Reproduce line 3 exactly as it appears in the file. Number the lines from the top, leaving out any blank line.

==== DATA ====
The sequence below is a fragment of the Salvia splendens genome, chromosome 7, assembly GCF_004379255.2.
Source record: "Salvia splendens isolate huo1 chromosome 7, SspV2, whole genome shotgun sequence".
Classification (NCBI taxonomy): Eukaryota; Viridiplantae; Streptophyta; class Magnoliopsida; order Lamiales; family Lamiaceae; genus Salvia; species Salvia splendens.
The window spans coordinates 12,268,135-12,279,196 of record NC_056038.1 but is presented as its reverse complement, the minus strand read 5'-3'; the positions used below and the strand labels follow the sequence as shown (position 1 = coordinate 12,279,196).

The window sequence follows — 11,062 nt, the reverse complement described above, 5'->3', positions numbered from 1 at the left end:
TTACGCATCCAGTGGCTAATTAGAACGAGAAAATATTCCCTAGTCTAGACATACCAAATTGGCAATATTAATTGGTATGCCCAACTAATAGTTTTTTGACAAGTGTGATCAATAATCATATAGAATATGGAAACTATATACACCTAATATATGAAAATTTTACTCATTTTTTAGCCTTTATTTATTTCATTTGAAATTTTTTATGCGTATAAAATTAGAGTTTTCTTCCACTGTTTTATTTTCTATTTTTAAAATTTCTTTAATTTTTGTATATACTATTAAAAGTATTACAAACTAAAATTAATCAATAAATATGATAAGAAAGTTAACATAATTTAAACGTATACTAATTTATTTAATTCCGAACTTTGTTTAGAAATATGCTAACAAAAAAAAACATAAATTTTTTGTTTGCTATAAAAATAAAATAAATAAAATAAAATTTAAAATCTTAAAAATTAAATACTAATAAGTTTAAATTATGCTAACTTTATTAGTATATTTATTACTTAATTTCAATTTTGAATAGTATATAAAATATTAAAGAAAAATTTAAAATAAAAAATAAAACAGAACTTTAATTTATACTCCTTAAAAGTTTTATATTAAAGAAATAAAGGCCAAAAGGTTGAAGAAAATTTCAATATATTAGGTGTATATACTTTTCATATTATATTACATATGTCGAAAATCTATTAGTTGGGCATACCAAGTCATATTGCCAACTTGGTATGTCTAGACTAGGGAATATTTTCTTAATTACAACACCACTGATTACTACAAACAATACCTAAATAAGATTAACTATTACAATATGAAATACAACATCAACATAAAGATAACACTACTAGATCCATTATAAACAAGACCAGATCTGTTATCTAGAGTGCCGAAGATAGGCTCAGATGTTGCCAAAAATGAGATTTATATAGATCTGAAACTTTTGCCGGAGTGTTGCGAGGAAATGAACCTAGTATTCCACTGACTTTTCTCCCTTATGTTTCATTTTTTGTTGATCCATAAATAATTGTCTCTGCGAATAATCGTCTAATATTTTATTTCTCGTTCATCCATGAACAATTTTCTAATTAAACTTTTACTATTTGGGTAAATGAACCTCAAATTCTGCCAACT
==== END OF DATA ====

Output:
Classification (NCBI taxonomy): Eukaryota; Viridiplantae; Streptophyta; class Magnoliopsida; order Lamiales; family Lamiaceae; genus Salvia; species Salvia splendens.